A Dream Realized: Franciscan Hospice House
Writer / Joyce Long
Photographer / Ron Stiemert
American poet Langston Hughes once asked, “What happens to a dream deferred?” Franciscan St. Francis Health responds with its newly constructed 27,000 square foot Hospice House built by Tonn and Blank Construction and dedicated in mid-September.
First envisioned in the late 1990s, doctors and nurses at Franciscan St. Francis Health recognized a need for an extension of both the home and hospital for those requiring specialized end-of-life care. Critically ill patients wanted to go home, but their loved ones were often not able or healthy enough to provide 24/7 care.
“In my otolaryngology practice, I saw a lot of head and neck cancer patients, so at that time, there weren’t many options,” said Dr. Gerald Walthall, medical director of Palliative Medicine.
After a month of routine inspections and technology installation, Franciscan Hospice House will begin receiving patients in November. According to Director of Hospice Services Kris Basicker, “The whole purpose for the house is to make it warm and welcoming for families whose loved ones are entering the end-of-life journey.”
Eligible patients will include those requiring 24/7 nursing support for symptoms unmanageable at home and five-day respite stays to give families much-needed breaks. In addition, patients needing routine levels of care will be admitted on a case-by-case basis.
A Virtual Tour
Enter St. Francis Hospital campus from Emerson Avenue and continue east. Franciscan Hospice House is located south of the hospital at 8414 Franciscan Lane, past the private home for the Sisters of St. Francis of Perpetual Adoration.
Visitors will be welcomed into a living room with a stone fireplace, a donated baby grand piano and stylish seating selected by Dene Nidiffer, the hospital’s senior interior design project manager. To the right is Admission Coordinator Adrienne Bocchinfuso’s office. Lining the east side of the building is the large community room with audio-visual capability and a more intimate library.
Next to the living room are the nurses’ station and chapel. “Virtually everything in this chapel, including the stained glass windows, pews, organ and statue of the holy family, came from the hospital’s former Beech Grove location. The beauty of that continues the legacy of St. Francis,” said Media Relations Director Joe Stuteville.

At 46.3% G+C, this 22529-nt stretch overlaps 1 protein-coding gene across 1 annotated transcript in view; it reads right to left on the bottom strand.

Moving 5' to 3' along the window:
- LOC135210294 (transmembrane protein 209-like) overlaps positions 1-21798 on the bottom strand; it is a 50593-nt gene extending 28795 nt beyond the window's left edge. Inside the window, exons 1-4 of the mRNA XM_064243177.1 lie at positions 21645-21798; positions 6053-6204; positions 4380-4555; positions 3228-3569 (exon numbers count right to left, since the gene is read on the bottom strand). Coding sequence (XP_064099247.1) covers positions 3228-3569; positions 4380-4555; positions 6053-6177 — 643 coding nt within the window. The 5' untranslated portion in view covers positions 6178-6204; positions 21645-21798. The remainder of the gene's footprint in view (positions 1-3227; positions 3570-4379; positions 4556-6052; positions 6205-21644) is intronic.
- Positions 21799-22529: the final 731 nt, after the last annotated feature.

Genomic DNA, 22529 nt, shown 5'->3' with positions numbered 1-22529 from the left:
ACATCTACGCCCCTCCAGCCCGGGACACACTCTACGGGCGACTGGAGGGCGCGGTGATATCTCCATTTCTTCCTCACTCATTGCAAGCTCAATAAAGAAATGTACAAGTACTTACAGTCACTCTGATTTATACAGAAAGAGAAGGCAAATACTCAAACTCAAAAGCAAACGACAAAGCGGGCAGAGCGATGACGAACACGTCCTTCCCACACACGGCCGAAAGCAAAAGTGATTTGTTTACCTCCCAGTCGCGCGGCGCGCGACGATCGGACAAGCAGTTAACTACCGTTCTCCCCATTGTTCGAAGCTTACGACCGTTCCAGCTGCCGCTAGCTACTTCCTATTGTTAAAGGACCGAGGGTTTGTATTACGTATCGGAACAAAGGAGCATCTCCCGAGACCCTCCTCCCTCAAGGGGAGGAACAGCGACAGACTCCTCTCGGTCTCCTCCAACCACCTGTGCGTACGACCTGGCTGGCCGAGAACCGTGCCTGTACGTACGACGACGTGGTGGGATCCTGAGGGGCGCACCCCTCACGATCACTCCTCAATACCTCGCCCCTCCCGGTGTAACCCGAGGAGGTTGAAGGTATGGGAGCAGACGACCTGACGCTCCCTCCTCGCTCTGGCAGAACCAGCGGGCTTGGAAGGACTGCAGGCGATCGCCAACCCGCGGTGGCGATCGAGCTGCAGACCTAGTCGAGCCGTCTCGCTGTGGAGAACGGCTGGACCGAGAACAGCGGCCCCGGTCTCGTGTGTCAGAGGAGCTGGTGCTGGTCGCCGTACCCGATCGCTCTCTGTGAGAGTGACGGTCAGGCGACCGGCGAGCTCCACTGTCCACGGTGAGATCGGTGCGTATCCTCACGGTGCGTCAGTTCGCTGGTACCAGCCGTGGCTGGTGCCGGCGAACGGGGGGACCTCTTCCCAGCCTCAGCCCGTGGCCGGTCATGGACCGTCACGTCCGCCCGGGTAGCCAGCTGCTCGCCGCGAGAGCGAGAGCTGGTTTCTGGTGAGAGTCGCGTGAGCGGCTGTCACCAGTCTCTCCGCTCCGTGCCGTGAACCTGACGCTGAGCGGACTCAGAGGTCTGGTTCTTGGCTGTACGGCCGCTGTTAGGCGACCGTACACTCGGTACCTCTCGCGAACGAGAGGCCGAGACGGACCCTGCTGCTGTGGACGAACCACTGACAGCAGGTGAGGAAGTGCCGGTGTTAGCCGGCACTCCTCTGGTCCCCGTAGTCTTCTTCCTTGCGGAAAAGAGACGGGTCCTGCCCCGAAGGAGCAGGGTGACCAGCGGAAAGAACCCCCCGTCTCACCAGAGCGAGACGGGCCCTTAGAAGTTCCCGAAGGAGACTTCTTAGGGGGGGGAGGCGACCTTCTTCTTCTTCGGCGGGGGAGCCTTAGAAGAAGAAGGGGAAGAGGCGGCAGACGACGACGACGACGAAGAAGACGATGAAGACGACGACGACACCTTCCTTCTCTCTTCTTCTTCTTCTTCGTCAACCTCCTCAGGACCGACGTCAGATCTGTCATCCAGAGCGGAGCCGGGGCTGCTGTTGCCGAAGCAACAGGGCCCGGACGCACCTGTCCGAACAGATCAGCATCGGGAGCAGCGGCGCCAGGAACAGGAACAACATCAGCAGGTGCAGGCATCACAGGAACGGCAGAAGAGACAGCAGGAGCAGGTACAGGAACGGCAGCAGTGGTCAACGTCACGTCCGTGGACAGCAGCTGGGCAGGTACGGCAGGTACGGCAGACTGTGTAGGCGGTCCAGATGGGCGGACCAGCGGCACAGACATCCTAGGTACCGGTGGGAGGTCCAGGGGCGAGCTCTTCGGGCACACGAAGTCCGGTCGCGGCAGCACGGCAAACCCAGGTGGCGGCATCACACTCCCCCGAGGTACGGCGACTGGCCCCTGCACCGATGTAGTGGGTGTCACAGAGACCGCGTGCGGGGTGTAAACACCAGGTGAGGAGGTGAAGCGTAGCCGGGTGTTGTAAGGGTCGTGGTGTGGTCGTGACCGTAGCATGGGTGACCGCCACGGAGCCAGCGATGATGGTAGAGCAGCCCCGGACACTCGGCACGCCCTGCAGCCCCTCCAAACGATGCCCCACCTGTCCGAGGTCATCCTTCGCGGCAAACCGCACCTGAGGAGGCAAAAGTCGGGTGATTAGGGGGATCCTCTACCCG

North of the nurses’ station are rooms where Bereavement Coordinators Jeff Hauersperger and Karla Norton will counsel families. Nearby is a children’s play area for visiting families. A hydrotherapy room features a large bathtub with a lift for patients who prefer baths. At the end of the north hall, a large family room and screened porch make it possible for families to gather and relax away from the patient’s private room.
The house features 12 patient rooms with expansion space for four additional ones. Each room has its own separate patio and faces the woods and garden. Besides the patient’s bed, the layout includes a sofa sleeper, refrigerator and power charging station. Loved ones are welcome to spend the night. Large handicap compliant bathrooms, individual temperature control and two flat screen TVs enhance each room. Nearby is a kitchen and laundry facilities that families can use.
Hospice Home Team
Franciscan Hospice House provides much needed office space for its staff and volunteers. Ambulatory and delivery along with a separate staff entrance line its west side. Medical Directors Drs. Nicolas Priscu and David Mandelbaum manage patient care and share an on-site office.
Offices for the clinical staff and administration will also be located in the house. Their retreat room features a large table, lockers, kitchenette and a separate comfortable lounge. “Having been involved in critically ill patient care, I know how exhausting it can be. In this area, the staff can rest spiritually, emotionally and physically,” said Cecilia Quade, Director of Palliative Care and Hospice.
Volunteer Coordinator Cheryl McMahon recruits volunteers who will take patients to the chapel, visit with patients and help with office work. “It is a very rewarding opportunity. We all play an advocate role because we are here to go on that journey beside our patients and their families,” said McMahon. To discuss volunteer opportunities, call 317-528-2092.
Sister Veronica Lopez, who works with the Palliative Care Team, will regularly visit patients and their families. Sister Marcene Franz, vice president of Mission Integration, will share the hospital’s vision for hospice and focus on spiritual care. “The whole cycle of life also includes death. The sisters have a long history of caring for patients from birth to death,” said Stuteville.
Greg Williamson, executive director of Franciscan Alliance Foundation Central Indiana, has worked for the past four and a half years to raise money so that the Hospice House could become a reality. While $10.3 million was raised and covered construction costs, an additional $1.7 million will fund an endowment that will supplement training, updates and operating costs.
Of the money raised, almost half came from Franciscan Alliance. Individuals including hospital personnel donated 29 percent, businesses and organizations 18 percent and grants 5 percent. Williamson emphasized donations are still needed to fund the endowment.
“We really want to build the endowment. Hospice House is first and foremost a ministry. When you designate a gift to the endowment, 100 percent goes to the intended purpose, not to pay overhead. People who have a heart for hospice can leave a gift in their estate plans,” said Williamson. Visit givetohospice.org for more information.
For the hospice team, their dream has come true — a house that serves patients and their families well. For Greenwood resident Cecilia Quade who will retire this year, it’s a great finale of a 28-year career at Franciscan St. Francis Health.